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    Exploring the popular Exchange Traded Funds Australia

    Increasingly popular on the Australian investing scene are exchange traded funds. This type of investment offers investors an opportunity to diversify their portfolios, in a “simple and low-cost way to get investment returns similar to a share index or another underlying asset”[1].

    In Australia as of April 1st 2019, there were 191 exchange traded funds in Australia available for investment[2]. Of these similar to shares, investors can buy and set their exchange traded funds through their online brokerage, the ETF’s even have a three letter listing name on the ASX similar to that of companies.

    [1] https://www.moneysmart.gov.au/investing/managed-funds/exchange-traded-funds-etfs

    [2] https://www.asxetfs.com


    As an owner in an exchange traded fund in Australia, you are not an owner of the company that the fund has invested in, you are an owner of the fund that owns the shares. You also have no rights in terms of investment decisions, but can enjoy the profits (and losses) they generate in a manner known as ‘passive investment’, as you sit back and watch your money work. 

    Just because the exchange traded fund is listed in Australia though, it doesn’t mean that you have to be invested in funds that trade in Australian shares.



    For example, the ISHARES MSCI JAPAN ETF (EJW), which tracks the Japanese Stock Market, and exposes investors to large and mid-size companies in Japan[1] - 331 company investments as at 29th of April 2019. As an investor, this is a fantastic way to beef up your portfolio in the world’s second largest stock market and home to some of the biggest companies in the world and a leader in innovation.

    Meanwhile, you may like the tech-heavy Nasdaq with Amazon, Facebook, Apple and Google. Then BetaShares NASDAQ 100 ETF, tracks the performance of this often-explosive market and the largest 100 non-financial securities listed on this exchange[2].

    While you may not feel you can afford Apple shares at $204.30 – as at 29/04/2019 – you could in fact put $500 down on the BetaShares NASDAQ 100 ETF and enjoy part of a fund that owns some of the best performing and innovative companies in the world.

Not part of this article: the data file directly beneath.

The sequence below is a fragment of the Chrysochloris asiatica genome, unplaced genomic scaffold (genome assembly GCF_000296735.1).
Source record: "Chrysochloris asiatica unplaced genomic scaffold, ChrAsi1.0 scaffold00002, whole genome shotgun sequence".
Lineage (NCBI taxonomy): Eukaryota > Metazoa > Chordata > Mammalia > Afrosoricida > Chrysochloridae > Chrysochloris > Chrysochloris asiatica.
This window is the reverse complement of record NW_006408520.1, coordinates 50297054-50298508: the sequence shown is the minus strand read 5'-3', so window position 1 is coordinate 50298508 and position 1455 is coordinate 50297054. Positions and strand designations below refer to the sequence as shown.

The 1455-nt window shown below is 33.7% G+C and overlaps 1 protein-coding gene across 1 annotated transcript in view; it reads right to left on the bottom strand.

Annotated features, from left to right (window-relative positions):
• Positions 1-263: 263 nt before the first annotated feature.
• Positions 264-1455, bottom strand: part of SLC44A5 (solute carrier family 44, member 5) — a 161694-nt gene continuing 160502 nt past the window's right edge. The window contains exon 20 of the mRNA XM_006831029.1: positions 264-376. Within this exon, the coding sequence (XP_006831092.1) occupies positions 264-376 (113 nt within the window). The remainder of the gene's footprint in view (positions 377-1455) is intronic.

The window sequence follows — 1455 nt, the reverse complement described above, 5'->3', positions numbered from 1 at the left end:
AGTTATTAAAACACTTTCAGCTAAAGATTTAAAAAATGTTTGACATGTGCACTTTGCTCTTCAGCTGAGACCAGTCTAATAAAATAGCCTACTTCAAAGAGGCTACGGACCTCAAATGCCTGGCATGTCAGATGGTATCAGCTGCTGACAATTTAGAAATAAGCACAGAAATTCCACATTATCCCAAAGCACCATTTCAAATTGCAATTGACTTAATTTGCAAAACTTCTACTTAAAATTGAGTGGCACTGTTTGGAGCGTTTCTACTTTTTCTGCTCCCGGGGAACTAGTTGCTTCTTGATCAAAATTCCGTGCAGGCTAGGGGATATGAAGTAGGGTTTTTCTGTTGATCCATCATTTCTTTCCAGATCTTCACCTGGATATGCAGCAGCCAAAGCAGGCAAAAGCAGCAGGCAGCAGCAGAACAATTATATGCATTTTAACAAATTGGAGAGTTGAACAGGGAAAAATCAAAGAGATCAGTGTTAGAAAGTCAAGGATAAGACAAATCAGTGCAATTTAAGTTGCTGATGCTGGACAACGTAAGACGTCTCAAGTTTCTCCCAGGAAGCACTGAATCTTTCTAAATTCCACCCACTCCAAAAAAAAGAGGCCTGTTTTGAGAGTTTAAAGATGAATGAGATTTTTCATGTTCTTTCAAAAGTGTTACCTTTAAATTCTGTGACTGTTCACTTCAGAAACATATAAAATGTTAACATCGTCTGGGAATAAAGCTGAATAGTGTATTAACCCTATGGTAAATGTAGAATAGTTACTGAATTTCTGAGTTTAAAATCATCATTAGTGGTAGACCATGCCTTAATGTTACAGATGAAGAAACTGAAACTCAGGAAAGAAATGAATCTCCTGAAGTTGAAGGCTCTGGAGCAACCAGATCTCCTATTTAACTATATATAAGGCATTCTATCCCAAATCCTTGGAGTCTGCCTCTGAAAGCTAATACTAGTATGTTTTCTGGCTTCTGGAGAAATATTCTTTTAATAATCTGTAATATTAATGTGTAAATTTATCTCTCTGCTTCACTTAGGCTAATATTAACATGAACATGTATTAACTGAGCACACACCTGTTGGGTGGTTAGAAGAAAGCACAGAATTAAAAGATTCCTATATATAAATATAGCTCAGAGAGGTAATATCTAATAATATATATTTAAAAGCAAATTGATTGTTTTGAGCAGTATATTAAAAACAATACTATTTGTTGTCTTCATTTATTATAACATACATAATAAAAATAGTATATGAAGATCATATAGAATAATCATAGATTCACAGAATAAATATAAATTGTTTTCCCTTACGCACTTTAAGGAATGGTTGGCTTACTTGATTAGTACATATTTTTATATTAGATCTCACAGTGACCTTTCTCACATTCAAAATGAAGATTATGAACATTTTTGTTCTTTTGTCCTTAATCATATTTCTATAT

As with all Australian Exchange Traded funds, it is important to note that you are not actually owning the physical asset at any stage. You are not able to attend Googles AGM and ask questions, as you are not a shareholder in their company. You are in fact a shareholder in a fund, as a part of that once your management fees are deducted, you can enjoy the benefits of your money tracking the performance of the index that it sets out to track – such as the NASDAQ top 100 companies.

    As a first time investor, this is a great way to get in, learn about trading and look at the bigger picture or the macro-environment that the companies within the index you are trading. Then you can through research make better decisions on investing in shares that may or may not sit inside the index. Exchange traded funds in Australia are used by serious investors to diversify their risk profile and hedge short term positions they may hold in other markets or financial instruments.

    Before moving into ETF’s ensure you read all the product disclosure statements and speak to your financial planner or stock broker before investing and never invest more than you can afford to lose.

    [1] https://www.ishares.com/us/products/239665/ishares-msci-japan-etf

    [2] https://www.betashares.com.au/fund/nasdaq-100-etf/

    We welcome you to give our team a call to discuss your investment goals and objectives.

    You can call Walker Capital Australia on +61 2 8076 2210, and we’ll see how we can help you achieve your investment goals.

    Want to read more great information on Exchange Traded Funds? Check out our Exchange Traded Funds article: Exchange Traded Funds